Why the prodigal son needed his older brother

Monday night I watched the season three finale of “Better Call Saul”, Vince Gilligan and Peter Gould’s wonderful prequel series to their incomparable “Breaking Bad” series. Through consistent simmering narrative, we gradually learn what is pushing the likable elder-law lawyer Jimmy McGill towards becoming the amoral scumbag Saul Goodman who protects and defends Albuquerque’s criminals. Naturally, it has to do with his relationship to his brother. His older brother, Charles McGill, a brilliant and well accomplished attorney, has bailed his younger brother out of more trouble than he’d like through the years. After years of frustration and resentment towards Jimmy for bending and breaking the rules to get ahead, as well as for being their mother’s favorite, Chuck uses his career and knowledge of the law as a way to hold Jimmy to a higher standard. But when Jimmy makes an honest effort to do better in life by becoming a good lawyer and man, Chuck’s resentment spills over as he believes his brother doesn’t deserve either. He grows dismissive of Jimmy, hindering his every honest effort, while condescendingly explaining he only wants what’s best for him.

In Monday night’s season finale, his journey to the dark side got a big push. When Jimmy tries to make amends with Chuck over a recent discord, in a moment where Chuck’s own life is falling apart, Chuck goes off. He tells Jimmy “Why have regrets at all? What’s the point? You’re just going to keep hurting people. This is what you do. In the end, you’re going to hurt everyone around you; you can’t help it. So stop apologizing and accept it, embrace it. You don’t have to make up with me; things are fine the way they are. The truth is, you’ve never mattered that much to me.”

The sad irony is that for all of Chuck’s speeches of how the law is something to be respected and handled by good people to keep the world in check, his own resentment and disparagement may be precisely what drives Jimmy to become the criminal lawyer who would enable so much pain and sadness.

Why am I going on about a TV show? It made me think of the “prodigal son” parable. You know the story. Having demanded, then wasted his father’s inheritance on frivolities, the younger son realizes his mistakes, is ashamed, and returns home simply hoping for the mercy of a job. Instead his father gracefully restores him to sonship, celebrating with a feast. The older brother refuses to participate, telling his father that all this time he stayed, worked, and has never been celebrated like this. His father tells him “Son, you have always been with me, and all that is mine is yours. But we had to celebrate and rejoice, for this brother of yours was dead and has begun to live, and was lost and has been found.”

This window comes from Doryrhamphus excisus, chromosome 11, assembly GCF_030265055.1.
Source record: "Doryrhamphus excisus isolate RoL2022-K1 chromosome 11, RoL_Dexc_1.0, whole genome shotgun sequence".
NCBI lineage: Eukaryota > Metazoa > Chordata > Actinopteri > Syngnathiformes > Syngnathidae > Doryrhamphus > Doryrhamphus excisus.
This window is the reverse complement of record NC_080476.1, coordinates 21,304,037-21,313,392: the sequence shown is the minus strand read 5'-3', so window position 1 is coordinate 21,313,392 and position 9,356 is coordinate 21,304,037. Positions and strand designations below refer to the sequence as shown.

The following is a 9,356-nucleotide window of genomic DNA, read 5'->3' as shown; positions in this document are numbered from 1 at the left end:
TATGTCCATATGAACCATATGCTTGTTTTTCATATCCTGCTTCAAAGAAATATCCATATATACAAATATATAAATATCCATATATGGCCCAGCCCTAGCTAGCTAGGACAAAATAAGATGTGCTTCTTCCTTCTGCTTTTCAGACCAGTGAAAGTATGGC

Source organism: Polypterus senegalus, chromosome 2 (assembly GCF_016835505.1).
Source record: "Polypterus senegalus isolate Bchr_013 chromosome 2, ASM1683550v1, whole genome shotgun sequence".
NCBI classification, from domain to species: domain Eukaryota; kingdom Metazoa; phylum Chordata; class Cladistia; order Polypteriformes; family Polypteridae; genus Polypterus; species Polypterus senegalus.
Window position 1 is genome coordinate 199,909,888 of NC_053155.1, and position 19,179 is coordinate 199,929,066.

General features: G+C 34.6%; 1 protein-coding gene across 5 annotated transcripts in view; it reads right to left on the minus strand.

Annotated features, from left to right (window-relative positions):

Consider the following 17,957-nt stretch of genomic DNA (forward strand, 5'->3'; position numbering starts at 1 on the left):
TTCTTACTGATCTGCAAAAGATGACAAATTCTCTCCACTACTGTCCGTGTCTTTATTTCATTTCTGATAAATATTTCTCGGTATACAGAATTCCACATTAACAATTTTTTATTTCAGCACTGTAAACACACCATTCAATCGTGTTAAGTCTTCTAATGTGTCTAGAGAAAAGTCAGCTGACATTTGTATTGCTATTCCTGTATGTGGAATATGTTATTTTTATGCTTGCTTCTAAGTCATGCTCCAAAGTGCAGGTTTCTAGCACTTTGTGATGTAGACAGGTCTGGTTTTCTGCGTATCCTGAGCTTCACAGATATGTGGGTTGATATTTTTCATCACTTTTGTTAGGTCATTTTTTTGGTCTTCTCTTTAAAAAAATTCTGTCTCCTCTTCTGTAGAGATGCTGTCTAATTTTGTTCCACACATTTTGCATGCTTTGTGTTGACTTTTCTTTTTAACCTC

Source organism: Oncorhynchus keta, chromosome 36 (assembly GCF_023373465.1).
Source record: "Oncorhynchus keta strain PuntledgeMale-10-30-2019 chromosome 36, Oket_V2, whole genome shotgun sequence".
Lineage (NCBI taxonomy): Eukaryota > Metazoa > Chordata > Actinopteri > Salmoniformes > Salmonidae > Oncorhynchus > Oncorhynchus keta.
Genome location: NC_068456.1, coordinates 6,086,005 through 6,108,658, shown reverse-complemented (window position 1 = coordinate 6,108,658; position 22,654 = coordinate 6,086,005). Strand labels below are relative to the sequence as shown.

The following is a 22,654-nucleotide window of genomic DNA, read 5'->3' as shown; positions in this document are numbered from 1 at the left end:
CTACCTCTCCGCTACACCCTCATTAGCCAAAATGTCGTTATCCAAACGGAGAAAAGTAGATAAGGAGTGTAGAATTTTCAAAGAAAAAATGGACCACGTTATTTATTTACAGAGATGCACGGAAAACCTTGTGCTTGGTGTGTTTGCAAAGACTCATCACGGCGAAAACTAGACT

Obviously the father wants his older son to understand grace, but why? To simply enjoy a party? Perhaps, but for a much broader purpose. How the older brother reacts to his younger brother would set the tone for all that would happen after. The father has already set a public tone of grace; if the older brother’s reaction contradicts that grace, it will have a damaging impact on the tone his father set, as well as the already damaged younger brother. If we were to let the story play out logically, one day when their father would no longer be there, the whole estate would belong to the older son and the younger brother’s fate would greatly depend on his older brother. How would he then treat him? His father wants him to get grace now so he’ll give grace later; that by the time comes when his younger brother is at his mercy, he’ll have chosen to embody the grace they both learned from their father by building him up rather than breaking him down.

Like the younger brother we all feverishly want something that’s ours, something that gives us meaning, a place or group to belong, a chance to become someone that others value. The younger brother would come to eventually find all those things at home, through a reality perpetuated in the grace given by his father. Would his brother continue to build on that? Jesus never says, perhaps because he wants our lives to be the answer to that question.

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